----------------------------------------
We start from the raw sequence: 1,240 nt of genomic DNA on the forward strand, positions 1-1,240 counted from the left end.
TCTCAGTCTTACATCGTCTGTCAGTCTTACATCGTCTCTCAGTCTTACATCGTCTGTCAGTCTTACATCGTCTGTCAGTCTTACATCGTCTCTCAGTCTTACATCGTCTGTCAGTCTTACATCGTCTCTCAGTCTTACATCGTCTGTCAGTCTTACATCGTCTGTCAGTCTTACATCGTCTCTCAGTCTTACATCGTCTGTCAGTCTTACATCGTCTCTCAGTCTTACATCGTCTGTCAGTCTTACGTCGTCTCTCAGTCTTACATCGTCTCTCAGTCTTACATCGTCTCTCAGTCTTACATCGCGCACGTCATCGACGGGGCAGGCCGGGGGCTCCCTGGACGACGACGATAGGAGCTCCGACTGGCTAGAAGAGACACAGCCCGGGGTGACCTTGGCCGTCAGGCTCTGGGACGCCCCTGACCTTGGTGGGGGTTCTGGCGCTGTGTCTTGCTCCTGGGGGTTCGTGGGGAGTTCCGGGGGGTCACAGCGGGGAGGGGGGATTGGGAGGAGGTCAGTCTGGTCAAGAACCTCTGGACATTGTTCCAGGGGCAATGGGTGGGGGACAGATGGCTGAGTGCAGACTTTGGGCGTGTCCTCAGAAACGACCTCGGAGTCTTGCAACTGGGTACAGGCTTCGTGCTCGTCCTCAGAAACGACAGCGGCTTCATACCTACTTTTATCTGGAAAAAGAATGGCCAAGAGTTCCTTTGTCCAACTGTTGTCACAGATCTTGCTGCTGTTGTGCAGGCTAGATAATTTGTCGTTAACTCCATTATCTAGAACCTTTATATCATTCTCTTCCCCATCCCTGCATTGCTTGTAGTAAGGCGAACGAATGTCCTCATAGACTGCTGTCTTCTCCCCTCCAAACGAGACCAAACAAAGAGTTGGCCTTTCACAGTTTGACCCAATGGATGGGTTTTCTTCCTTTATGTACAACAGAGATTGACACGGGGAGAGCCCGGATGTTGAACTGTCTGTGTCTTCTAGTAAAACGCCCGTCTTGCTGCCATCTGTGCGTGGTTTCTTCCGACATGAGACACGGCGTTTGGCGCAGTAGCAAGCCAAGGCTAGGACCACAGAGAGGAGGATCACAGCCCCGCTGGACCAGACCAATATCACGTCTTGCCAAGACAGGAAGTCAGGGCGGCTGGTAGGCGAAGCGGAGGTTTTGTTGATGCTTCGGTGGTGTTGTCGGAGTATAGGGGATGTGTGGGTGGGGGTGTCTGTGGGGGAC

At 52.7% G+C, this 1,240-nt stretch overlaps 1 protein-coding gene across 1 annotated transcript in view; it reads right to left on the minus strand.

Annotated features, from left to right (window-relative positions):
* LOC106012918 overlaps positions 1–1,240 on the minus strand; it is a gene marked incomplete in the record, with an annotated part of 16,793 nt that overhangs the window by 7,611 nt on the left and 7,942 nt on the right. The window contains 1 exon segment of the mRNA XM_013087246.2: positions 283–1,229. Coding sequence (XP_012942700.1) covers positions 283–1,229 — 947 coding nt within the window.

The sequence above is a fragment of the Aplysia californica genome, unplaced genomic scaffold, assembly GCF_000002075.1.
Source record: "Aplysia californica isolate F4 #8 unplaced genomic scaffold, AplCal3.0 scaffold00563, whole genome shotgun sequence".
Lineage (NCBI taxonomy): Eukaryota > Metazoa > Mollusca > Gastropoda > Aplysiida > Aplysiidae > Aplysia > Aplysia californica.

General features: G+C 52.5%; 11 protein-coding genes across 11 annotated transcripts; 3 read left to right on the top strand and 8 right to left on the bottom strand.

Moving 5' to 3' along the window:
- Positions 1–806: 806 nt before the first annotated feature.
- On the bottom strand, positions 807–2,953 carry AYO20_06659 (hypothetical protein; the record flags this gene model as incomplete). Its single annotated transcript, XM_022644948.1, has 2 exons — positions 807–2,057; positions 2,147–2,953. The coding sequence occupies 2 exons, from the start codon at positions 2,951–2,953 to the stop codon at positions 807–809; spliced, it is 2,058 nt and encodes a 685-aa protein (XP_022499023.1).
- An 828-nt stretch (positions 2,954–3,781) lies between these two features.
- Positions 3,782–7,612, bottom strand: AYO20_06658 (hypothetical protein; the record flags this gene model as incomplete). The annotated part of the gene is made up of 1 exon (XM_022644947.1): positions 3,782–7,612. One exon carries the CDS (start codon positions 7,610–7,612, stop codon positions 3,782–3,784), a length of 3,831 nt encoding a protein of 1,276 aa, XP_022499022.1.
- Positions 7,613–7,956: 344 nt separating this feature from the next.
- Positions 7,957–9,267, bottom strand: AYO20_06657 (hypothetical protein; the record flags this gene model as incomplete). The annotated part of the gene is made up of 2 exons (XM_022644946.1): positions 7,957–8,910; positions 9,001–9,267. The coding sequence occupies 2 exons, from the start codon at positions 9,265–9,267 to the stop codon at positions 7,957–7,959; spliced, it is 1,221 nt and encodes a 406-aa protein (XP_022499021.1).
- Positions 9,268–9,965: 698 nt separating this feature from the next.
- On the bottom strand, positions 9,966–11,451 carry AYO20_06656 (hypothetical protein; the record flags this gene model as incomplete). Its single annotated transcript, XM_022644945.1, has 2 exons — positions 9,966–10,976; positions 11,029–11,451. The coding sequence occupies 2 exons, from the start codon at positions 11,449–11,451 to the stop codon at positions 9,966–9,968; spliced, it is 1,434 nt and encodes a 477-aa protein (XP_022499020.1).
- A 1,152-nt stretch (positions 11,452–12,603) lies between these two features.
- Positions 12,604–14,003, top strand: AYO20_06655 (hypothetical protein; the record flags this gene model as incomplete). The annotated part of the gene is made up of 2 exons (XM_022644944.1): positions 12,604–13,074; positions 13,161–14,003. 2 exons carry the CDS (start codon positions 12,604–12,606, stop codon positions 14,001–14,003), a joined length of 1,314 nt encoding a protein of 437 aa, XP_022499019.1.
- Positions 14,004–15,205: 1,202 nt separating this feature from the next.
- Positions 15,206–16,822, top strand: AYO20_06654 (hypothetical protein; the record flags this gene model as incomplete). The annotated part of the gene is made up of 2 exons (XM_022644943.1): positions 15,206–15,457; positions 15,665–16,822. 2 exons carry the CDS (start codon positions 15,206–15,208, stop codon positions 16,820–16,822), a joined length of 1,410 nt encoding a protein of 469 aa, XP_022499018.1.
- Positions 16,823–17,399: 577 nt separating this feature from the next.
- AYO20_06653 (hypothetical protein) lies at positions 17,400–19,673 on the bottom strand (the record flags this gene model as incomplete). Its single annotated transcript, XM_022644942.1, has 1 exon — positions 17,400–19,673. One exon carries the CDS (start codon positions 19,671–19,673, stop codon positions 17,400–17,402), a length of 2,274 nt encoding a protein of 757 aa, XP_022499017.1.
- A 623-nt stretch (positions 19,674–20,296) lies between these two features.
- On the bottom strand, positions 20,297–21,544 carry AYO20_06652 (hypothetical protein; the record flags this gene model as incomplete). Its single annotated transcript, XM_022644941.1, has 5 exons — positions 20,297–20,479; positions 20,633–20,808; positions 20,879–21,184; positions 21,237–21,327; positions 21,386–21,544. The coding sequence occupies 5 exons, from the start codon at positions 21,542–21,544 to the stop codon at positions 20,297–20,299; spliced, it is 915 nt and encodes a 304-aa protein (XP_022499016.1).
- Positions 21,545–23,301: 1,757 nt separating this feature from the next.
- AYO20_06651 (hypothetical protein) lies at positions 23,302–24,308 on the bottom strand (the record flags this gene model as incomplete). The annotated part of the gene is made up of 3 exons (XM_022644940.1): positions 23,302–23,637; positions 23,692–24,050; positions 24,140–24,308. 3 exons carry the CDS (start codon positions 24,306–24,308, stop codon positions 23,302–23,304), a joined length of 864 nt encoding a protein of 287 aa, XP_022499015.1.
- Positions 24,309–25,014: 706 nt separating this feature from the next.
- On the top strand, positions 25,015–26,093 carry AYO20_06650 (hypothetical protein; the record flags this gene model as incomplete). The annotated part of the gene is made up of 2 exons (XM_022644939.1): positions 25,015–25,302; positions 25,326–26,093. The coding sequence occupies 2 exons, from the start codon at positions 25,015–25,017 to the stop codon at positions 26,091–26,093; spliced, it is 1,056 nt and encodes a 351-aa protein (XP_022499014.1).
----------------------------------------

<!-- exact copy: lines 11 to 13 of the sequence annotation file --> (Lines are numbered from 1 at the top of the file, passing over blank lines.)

- Positions 1–806: 806 nt before the first annotated feature.
- On the bottom strand, positions 807–2,953 carry AYO20_06659 (hypothetical protein; the record flags this gene model as incomplete). Its single annotated transcript, XM_022644948.1, has 2 exons — positions 807–2,057; positions 2,147–2,953. The coding sequence occupies 2 exons, from the start codon at positions 2,951–2,953 to the stop codon at positions 807–809; spliced, it is 2,058 nt and encodes a 685-aa protein (XP_022499023.1).
- An 828-nt stretch (positions 2,954–3,781) lies between these two features.